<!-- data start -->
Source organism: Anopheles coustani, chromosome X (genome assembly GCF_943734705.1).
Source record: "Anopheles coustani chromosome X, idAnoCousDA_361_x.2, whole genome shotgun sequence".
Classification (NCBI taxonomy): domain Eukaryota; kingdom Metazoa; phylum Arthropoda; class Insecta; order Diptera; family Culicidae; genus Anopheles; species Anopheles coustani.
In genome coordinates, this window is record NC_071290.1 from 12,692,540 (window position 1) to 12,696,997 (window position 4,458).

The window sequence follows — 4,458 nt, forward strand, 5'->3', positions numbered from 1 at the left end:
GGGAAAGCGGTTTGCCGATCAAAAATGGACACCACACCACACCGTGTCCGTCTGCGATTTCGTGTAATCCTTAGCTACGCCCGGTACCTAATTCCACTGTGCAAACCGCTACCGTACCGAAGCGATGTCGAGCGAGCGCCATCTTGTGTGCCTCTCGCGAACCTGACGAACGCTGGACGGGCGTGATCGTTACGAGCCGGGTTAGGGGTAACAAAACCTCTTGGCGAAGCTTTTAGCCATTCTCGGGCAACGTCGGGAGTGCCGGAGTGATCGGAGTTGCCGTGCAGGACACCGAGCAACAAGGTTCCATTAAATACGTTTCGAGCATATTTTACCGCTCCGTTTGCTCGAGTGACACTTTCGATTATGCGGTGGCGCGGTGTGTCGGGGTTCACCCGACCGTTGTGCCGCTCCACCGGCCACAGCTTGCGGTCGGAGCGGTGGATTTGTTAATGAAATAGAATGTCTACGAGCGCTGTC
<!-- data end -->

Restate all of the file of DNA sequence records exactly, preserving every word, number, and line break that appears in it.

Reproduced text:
Source organism: Anopheles coustani, chromosome X (genome assembly GCF_943734705.1).
Source record: "Anopheles coustani chromosome X, idAnoCousDA_361_x.2, whole genome shotgun sequence".
Classification (NCBI taxonomy): domain Eukaryota; kingdom Metazoa; phylum Arthropoda; class Insecta; order Diptera; family Culicidae; genus Anopheles; species Anopheles coustani.
In genome coordinates, this window is record NC_071290.1 from 12,692,540 (window position 1) to 12,696,997 (window position 4,458).

The window sequence follows — 4,458 nt, forward strand, 5'->3', positions numbered from 1 at the left end:
GGGAAAGCGGTTTGCCGATCAAAAATGGACACCACACCACACCGTGTCCGTCTGCGATTTCGTGTAATCCTTAGCTACGCCCGGTACCTAATTCCACTGTGCAAACCGCTACCGTACCGAAGCGATGTCGAGCGAGCGCCATCTTGTGTGCCTCTCGCGAACCTGACGAACGCTGGACGGGCGTGATCGTTACGAGCCGGGTTAGGGGTAACAAAACCTCTTGGCGAAGCTTTTAGCCATTCTCGGGCAACGTCGGGAGTGCCGGAGTGATCGGAGTTGCCGTGCAGGACACCGAGCAACAAGGTTCCATTAAATACGTTTCGAGCATATTTTACCGCTCCGTTTGCTCGAGTGACACTTTCGATTATGCGGTGGCGCGGTGTGTCGGGGTTCACCCGACCGTTGTGCCGCTCCACCGGCCACAGCTTGCGGTCGGAGCGGTGGATTTGTTAATGAAATAGAATGTCTACGAGCGCTGTC